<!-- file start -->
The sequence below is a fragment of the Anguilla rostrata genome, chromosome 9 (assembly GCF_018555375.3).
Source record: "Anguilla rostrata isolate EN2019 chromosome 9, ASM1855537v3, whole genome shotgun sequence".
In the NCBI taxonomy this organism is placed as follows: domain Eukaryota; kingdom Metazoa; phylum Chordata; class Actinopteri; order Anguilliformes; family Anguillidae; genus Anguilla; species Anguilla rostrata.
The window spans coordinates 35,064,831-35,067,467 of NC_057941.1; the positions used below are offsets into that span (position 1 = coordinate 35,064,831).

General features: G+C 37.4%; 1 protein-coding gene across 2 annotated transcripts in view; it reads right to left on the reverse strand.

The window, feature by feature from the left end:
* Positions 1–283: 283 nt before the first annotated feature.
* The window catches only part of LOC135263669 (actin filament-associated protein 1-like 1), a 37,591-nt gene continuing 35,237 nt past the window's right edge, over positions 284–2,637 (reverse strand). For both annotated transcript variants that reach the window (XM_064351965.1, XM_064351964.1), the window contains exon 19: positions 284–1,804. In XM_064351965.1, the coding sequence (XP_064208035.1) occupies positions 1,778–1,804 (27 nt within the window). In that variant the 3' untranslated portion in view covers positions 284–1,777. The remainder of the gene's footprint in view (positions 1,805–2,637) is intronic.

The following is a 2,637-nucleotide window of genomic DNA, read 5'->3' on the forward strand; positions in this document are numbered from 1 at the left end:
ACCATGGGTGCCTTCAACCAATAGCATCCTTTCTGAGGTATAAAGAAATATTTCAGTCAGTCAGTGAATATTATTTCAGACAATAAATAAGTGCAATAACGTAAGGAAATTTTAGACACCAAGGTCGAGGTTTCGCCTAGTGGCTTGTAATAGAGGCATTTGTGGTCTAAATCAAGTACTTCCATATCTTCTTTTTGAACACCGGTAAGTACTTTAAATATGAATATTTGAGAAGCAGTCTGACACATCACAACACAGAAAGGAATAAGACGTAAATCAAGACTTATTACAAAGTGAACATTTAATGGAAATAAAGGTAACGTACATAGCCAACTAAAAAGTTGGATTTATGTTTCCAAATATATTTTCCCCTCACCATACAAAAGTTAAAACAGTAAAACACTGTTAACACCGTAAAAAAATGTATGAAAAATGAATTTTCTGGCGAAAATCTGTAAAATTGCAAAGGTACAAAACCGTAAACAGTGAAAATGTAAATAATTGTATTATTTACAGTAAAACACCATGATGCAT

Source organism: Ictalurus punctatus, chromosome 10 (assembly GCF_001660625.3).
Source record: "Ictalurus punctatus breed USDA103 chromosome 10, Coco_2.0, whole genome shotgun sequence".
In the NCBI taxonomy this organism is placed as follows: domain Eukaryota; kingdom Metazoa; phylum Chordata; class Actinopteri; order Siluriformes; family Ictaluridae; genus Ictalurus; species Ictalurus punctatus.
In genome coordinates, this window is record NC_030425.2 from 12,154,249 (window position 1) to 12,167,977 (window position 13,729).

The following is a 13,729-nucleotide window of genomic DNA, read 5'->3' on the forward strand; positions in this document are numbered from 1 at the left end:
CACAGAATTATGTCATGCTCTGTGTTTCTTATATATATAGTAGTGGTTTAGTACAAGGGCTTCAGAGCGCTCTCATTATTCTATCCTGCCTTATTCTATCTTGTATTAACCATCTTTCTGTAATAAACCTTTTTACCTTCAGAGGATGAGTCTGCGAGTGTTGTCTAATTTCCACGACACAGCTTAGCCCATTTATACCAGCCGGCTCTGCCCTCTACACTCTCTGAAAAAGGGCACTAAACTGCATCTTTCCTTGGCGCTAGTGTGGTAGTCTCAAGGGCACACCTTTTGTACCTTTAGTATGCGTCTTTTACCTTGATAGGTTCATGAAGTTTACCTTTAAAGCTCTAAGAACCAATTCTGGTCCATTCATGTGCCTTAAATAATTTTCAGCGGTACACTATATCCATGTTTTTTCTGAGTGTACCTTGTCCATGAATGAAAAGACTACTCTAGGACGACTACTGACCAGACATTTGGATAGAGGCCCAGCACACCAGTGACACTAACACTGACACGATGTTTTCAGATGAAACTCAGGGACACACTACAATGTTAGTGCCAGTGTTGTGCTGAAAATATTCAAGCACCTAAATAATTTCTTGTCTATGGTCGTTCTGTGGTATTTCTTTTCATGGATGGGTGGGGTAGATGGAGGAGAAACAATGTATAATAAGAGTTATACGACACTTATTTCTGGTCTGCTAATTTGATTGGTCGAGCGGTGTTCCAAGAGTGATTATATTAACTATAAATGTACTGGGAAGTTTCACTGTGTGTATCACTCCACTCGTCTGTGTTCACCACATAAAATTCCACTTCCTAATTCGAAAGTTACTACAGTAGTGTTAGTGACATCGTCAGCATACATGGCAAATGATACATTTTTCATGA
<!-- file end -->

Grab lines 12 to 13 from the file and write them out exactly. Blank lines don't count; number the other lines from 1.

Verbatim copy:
Source record: "Ictalurus punctatus breed USDA103 chromosome 10, Coco_2.0, whole genome shotgun sequence".
In the NCBI taxonomy this organism is placed as follows: domain Eukaryota; kingdom Metazoa; phylum Chordata; class Actinopteri; order Siluriformes; family Ictaluridae; genus Ictalurus; species Ictalurus punctatus.